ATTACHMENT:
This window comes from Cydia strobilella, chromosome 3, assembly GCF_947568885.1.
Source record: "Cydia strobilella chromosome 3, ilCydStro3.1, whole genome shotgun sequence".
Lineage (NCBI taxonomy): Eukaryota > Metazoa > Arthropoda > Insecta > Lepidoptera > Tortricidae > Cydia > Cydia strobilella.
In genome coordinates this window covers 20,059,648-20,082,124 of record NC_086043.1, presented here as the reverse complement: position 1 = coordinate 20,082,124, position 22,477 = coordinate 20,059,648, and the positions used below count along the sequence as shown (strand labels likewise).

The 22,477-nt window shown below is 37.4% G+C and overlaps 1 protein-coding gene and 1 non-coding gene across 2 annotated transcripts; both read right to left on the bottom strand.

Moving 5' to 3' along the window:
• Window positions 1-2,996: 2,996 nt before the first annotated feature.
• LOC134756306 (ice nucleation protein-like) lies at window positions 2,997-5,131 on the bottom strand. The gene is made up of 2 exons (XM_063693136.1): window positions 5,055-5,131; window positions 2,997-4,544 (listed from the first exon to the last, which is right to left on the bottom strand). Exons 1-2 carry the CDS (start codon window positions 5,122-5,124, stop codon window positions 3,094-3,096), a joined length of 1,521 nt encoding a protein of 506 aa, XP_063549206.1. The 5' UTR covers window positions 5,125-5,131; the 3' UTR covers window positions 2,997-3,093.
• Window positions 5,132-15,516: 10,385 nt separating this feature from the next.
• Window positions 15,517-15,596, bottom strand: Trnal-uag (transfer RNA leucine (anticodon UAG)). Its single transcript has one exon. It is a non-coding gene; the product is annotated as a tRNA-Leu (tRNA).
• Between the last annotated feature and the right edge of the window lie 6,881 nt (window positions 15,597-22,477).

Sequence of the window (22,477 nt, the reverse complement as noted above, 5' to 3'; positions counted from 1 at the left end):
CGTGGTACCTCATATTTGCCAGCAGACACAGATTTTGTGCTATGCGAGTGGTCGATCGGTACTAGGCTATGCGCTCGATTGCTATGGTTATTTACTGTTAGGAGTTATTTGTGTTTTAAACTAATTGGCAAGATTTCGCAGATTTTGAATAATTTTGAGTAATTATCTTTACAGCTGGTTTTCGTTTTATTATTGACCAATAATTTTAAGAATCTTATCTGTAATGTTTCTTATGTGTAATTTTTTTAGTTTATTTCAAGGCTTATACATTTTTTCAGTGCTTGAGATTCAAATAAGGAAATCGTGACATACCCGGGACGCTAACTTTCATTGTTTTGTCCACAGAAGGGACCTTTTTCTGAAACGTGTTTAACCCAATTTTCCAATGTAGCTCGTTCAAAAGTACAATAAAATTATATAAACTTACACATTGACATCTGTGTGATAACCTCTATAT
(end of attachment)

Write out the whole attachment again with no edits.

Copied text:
This window comes from Cydia strobilella, chromosome 3, assembly GCF_947568885.1.
Source record: "Cydia strobilella chromosome 3, ilCydStro3.1, whole genome shotgun sequence".
Lineage (NCBI taxonomy): Eukaryota > Metazoa > Arthropoda > Insecta > Lepidoptera > Tortricidae > Cydia > Cydia strobilella.
In genome coordinates this window covers 20,059,648-20,082,124 of record NC_086043.1, presented here as the reverse complement: position 1 = coordinate 20,082,124, position 22,477 = coordinate 20,059,648, and the positions used below count along the sequence as shown (strand labels likewise).

The 22,477-nt window shown below is 37.4% G+C and overlaps 1 protein-coding gene and 1 non-coding gene across 2 annotated transcripts; both read right to left on the bottom strand.

Moving 5' to 3' along the window:
• Window positions 1-2,996: 2,996 nt before the first annotated feature.
• LOC134756306 (ice nucleation protein-like) lies at window positions 2,997-5,131 on the bottom strand. The gene is made up of 2 exons (XM_063693136.1): window positions 5,055-5,131; window positions 2,997-4,544 (listed from the first exon to the last, which is right to left on the bottom strand). Exons 1-2 carry the CDS (start codon window positions 5,122-5,124, stop codon window positions 3,094-3,096), a joined length of 1,521 nt encoding a protein of 506 aa, XP_063549206.1. The 5' UTR covers window positions 5,125-5,131; the 3' UTR covers window positions 2,997-3,093.
• Window positions 5,132-15,516: 10,385 nt separating this feature from the next.
• Window positions 15,517-15,596, bottom strand: Trnal-uag (transfer RNA leucine (anticodon UAG)). Its single transcript has one exon. It is a non-coding gene; the product is annotated as a tRNA-Leu (tRNA).
• Between the last annotated feature and the right edge of the window lie 6,881 nt (window positions 15,597-22,477).

Sequence of the window (22,477 nt, the reverse complement as noted above, 5' to 3'; positions counted from 1 at the left end):
CGTGGTACCTCATATTTGCCAGCAGACACAGATTTTGTGCTATGCGAGTGGTCGATCGGTACTAGGCTATGCGCTCGATTGCTATGGTTATTTACTGTTAGGAGTTATTTGTGTTTTAAACTAATTGGCAAGATTTCGCAGATTTTGAATAATTTTGAGTAATTATCTTTACAGCTGGTTTTCGTTTTATTATTGACCAATAATTTTAAGAATCTTATCTGTAATGTTTCTTATGTGTAATTTTTTTAGTTTATTTCAAGGCTTATACATTTTTTCAGTGCTTGAGATTCAAATAAGGAAATCGTGACATACCCGGGACGCTAACTTTCATTGTTTTGTCCACAGAAGGGACCTTTTTCTGAAACGTGTTTAACCCAATTTTCCAATGTAGCTCGTTCAAAAGTACAATAAAATTATATAAACTTACACATTGACATCTGTGTGATAACCTCTATAT